And I found this when I was thinking about pathways and this whole idea of not all pathways in not all participants in an open project goes to leadership. And I found this this lovely app by alltrails, which shows all kinds of different hiking routes in your area and then how difficult it is how long it is, how much innovation the time it will take to finish it and various other folders. I really liked it. I thought it was quite a good example of what I mean.

Just to give you some numbers in a recent study on open database servers in GitHub, they found that for the major open source database projects, More than 19,000 people have contributed to a project’s main repository at least once, which means like once in the entire life of the project, only about 30% of them have 30% people had contributed in the last year, which are called active contributors. And only about 20% of contributed more than three commits to a repo.

And you can imagine for for all of you working on your project, how many commits Have you made to your repo and how many other people have committed, and just realising that when people are coming to your project, they may only do one, one change. And that will be used, that will be useful to your project. And you should, you know, value them and make everyone feel that their contribution is valuable. Even if they don’t go on to become very, I just want to show you this image without which I found from in the Microsoft, what is called the Microsoft inclusive design manual, which I thought was really, really lovely.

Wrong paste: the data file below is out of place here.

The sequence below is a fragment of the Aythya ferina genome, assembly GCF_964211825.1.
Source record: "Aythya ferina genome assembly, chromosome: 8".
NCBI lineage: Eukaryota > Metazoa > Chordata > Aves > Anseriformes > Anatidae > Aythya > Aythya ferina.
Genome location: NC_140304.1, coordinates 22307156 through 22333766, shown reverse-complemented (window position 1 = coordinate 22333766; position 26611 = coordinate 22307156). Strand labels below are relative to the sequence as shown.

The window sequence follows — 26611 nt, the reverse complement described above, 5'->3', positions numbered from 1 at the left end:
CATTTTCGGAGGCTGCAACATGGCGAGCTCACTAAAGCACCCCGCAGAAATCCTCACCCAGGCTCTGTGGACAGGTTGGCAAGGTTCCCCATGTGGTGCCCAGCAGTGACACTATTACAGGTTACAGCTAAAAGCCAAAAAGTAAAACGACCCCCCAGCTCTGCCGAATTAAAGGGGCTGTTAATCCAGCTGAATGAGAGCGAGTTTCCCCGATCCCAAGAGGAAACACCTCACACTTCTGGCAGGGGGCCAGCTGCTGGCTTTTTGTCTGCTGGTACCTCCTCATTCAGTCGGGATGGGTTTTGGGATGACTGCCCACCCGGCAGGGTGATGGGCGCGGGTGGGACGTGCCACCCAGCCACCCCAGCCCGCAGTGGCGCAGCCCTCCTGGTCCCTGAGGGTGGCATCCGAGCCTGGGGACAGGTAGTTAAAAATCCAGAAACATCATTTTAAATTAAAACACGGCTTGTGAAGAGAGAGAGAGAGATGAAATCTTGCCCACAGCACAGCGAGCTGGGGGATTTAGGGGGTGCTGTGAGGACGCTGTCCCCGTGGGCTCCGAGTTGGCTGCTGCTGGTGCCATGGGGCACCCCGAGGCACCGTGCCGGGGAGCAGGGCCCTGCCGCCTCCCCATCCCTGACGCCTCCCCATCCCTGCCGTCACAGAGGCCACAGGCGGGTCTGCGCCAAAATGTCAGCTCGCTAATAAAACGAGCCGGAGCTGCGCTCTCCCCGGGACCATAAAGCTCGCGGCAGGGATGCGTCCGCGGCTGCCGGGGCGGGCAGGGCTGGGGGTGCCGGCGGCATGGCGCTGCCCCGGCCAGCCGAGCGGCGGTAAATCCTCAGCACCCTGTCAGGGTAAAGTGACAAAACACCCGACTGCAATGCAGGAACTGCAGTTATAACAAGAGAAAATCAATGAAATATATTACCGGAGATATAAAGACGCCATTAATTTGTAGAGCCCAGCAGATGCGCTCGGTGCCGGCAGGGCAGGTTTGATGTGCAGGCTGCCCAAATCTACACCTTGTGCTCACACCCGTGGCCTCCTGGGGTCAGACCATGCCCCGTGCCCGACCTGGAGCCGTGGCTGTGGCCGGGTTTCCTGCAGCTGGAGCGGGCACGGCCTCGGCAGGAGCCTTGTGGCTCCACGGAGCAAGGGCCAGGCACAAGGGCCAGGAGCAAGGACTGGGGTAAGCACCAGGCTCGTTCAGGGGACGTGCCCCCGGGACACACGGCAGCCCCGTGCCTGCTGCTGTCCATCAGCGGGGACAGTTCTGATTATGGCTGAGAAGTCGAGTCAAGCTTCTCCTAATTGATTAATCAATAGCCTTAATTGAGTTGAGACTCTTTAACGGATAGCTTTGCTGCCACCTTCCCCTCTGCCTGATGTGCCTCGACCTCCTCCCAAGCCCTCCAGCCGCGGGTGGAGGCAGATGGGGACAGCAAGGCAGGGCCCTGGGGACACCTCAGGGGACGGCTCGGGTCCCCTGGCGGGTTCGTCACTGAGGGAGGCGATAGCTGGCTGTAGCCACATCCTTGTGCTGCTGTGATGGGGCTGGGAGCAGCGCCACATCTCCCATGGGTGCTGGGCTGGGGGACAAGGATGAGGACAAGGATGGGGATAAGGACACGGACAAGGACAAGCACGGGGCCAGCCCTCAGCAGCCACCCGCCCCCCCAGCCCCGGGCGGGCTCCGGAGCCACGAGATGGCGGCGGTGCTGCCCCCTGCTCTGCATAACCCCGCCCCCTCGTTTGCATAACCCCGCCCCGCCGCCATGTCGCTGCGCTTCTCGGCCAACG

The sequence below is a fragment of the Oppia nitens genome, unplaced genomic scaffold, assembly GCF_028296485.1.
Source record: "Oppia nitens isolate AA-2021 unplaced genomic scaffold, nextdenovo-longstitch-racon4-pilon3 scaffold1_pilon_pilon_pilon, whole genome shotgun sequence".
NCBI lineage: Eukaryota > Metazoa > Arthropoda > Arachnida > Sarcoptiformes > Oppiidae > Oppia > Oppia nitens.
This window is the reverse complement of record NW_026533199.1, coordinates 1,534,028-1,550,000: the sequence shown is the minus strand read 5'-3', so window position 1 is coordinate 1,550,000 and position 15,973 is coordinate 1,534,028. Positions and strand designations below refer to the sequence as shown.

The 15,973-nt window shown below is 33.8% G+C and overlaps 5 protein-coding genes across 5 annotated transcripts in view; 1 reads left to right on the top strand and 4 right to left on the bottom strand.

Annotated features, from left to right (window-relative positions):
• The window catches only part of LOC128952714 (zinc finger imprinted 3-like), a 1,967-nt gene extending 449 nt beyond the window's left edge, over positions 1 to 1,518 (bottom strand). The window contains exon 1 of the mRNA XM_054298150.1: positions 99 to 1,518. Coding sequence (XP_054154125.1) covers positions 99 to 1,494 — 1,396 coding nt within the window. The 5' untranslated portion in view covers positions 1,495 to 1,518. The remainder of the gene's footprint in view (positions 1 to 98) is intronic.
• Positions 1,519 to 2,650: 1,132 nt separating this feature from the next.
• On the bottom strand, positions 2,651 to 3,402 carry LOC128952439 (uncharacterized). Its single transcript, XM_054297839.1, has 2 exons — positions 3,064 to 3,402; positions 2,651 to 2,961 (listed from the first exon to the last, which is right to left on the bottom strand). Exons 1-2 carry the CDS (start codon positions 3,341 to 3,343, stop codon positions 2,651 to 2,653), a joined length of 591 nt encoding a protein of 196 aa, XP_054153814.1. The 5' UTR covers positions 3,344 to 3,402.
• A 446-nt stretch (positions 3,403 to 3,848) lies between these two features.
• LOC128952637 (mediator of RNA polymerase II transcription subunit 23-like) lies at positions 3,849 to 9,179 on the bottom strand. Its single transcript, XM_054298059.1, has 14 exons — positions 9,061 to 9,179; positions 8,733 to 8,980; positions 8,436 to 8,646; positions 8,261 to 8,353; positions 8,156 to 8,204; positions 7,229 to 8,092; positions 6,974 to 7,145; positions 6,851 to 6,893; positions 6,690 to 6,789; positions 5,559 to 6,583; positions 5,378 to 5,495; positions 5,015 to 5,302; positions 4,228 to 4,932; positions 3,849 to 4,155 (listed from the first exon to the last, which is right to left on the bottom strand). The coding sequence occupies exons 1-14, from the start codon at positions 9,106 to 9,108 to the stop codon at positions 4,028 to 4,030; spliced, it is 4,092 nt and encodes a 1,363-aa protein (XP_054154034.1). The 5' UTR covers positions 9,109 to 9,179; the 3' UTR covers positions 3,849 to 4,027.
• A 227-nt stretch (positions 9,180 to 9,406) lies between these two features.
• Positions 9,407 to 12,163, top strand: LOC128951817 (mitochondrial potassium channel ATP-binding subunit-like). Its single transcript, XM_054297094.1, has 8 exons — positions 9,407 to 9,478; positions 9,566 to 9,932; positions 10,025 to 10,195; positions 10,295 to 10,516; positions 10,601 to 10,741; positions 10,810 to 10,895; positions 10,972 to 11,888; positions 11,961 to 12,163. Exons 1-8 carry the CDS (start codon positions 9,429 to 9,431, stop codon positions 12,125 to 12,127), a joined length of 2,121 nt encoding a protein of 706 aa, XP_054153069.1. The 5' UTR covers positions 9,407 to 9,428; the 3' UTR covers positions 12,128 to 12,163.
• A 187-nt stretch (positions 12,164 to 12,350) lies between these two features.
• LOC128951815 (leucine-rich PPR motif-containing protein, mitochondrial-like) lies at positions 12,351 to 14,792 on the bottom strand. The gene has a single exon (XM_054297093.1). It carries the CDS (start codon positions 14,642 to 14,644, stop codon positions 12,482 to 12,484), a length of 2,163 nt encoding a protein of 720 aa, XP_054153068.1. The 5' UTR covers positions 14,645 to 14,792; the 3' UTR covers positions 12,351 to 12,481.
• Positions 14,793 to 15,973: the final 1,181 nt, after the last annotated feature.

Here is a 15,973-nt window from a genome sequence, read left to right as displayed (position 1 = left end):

And I do share a link there on the slide. And if you design for people who have the biggest challenges to contribute or to be part of your project, you are just reaching so many more people who, as you can see here, for example, if you design for someone who, who is blind, and you, you can all also support people who may have a temporary problem like a cataract, and also someone who have a situational problem like a distracted driver. So it’s really, really, really beneficial to your projects to think about the most difficult way, the biggest difficulty that someone will have to contribute.

And if you follow that, you really make it easy, easier, even for your most qualified contributors, or participants. So in summary, as you’ll see online, there are many ways to develop personas and pathways.